2. Was it probable that the States would adopt and ratify a scheme which they had never authorized us to propose, and which so far exceeded what they regarded as sufficient? We see by their several acts, particularly in relation to the plan of revenue proposed by Congress in 1783, not authorized by the Articles of Confederation, what were the ideas they then entertained. Can so great a change be supposed to have already taken place? To rely on any change which is hereafter to take place in the sentiments of the people, would be trusting to too great an uncertainty. We know only what their present sentiments are. And it is in vain to propose what will not accord with these. The States will never feel a sufficient confidence in a General Government, to give it a negative on their laws. The scheme is itself totally novel. There is no parallel to it to be found. The authority of Congress is familiar to the people, and an augmentation of the powers of Congress will be readily approved by them.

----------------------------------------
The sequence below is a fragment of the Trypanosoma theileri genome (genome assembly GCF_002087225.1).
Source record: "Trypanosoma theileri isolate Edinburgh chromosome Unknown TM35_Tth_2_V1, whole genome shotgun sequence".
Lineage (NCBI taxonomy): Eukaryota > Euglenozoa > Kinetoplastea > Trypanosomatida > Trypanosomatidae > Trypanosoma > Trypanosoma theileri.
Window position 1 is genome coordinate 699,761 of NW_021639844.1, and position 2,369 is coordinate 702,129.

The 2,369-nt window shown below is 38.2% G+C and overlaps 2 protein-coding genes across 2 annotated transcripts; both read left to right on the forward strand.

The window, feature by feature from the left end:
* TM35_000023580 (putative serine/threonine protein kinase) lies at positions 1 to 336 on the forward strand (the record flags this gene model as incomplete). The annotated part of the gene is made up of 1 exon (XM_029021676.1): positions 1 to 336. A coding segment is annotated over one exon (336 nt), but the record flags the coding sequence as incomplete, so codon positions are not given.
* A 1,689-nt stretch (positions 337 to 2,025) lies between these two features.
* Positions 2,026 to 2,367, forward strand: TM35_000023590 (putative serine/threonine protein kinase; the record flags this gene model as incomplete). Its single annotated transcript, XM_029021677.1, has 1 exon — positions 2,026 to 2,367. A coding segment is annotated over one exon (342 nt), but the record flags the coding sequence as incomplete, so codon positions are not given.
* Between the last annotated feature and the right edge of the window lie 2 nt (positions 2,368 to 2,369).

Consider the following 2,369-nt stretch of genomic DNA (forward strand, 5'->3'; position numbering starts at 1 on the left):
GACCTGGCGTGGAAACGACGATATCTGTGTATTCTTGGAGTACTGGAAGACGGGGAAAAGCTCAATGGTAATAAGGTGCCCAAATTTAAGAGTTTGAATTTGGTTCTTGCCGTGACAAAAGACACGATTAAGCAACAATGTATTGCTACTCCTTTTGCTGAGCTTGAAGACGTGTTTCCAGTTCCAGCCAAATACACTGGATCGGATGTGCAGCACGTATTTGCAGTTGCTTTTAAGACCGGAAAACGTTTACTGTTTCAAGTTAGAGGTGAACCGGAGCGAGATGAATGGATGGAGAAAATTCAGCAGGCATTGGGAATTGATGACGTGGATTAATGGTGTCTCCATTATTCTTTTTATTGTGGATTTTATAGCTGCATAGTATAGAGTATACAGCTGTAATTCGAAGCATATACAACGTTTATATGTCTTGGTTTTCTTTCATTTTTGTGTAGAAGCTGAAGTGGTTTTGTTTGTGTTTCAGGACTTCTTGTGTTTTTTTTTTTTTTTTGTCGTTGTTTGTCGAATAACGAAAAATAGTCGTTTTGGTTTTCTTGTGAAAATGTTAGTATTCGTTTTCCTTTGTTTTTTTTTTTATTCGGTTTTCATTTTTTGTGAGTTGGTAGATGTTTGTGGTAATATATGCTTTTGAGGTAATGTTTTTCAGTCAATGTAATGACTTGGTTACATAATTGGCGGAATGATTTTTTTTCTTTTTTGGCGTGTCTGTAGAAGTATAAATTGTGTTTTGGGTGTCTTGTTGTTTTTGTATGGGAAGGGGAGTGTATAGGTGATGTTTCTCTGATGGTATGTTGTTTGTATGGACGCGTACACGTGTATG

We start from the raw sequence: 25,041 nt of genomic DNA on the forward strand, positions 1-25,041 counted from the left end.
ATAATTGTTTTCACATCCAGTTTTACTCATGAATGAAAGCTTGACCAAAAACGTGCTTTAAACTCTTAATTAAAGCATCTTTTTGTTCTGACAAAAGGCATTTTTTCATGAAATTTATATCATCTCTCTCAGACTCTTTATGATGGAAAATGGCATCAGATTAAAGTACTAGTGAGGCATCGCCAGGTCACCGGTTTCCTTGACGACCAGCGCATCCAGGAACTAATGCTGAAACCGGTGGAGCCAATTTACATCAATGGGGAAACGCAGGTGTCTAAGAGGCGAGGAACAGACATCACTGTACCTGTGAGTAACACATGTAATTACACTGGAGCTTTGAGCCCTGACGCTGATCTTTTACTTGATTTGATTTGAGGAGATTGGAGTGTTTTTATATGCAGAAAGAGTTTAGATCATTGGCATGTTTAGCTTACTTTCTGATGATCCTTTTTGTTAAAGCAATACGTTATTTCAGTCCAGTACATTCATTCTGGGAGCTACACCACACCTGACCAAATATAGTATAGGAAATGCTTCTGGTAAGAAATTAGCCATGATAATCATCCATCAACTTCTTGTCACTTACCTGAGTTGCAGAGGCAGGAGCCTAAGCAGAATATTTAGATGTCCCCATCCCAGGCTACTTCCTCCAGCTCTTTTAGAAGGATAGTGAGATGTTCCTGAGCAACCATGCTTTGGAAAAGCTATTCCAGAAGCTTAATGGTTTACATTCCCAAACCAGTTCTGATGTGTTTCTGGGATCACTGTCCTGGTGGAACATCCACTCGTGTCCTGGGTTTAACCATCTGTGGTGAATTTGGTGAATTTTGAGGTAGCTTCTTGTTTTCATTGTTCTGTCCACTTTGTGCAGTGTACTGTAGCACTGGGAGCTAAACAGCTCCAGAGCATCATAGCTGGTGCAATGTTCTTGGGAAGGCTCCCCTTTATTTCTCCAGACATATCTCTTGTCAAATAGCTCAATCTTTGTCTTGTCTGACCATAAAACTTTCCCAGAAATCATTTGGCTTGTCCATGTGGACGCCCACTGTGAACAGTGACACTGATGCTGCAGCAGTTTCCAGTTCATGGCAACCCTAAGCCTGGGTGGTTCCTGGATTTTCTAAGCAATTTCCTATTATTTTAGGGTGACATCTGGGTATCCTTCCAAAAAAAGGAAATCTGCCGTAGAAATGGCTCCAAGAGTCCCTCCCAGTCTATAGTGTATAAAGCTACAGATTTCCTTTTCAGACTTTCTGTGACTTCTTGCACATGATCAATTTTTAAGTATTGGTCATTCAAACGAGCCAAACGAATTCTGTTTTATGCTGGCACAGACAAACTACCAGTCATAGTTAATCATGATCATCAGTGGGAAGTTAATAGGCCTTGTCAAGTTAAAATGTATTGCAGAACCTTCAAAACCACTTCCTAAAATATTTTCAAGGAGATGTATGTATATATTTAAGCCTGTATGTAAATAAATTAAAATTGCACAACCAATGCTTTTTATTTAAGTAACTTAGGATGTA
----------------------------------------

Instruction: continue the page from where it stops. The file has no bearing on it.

Lansing worried that the Randolph plan delegates were going beyond their mandate and that the people in the states would never accept a strong national government. The perception of what citizens would accept must be considered a powerful influence on the principles of the Constitution.
PA’s James Wilson countered that the will of the people isn’t easily known.

With regard to the sentiments of the people, he conceived it difficult to know precisely what they are. Those of the particular circle in which one moved were commonly mistaken for the general voice. He could not persuade himself that the State Governments and sovereignties were so much the idols of the people, nor a National Governernment so obnoxious to them, as some supposed. Why should a National Government be unpopular? Has it less dignity? Will each citizen enjoy under it less liberty or protection? Will a citizen of Delaware be degraded by becoming a citizen of the United States? Where do the people look at present for relief from the evils of which they complain? Is it from an internal reform of their governments? No, sir. It is from the national councils that relief is expected. For these reasons, he did not fear that the people would not follow us into a National Government; and it will be a further recommendation of Mr. RANDOLPH’S plan, that it is to be submitted to them, and not to the Legislatures, for ratification.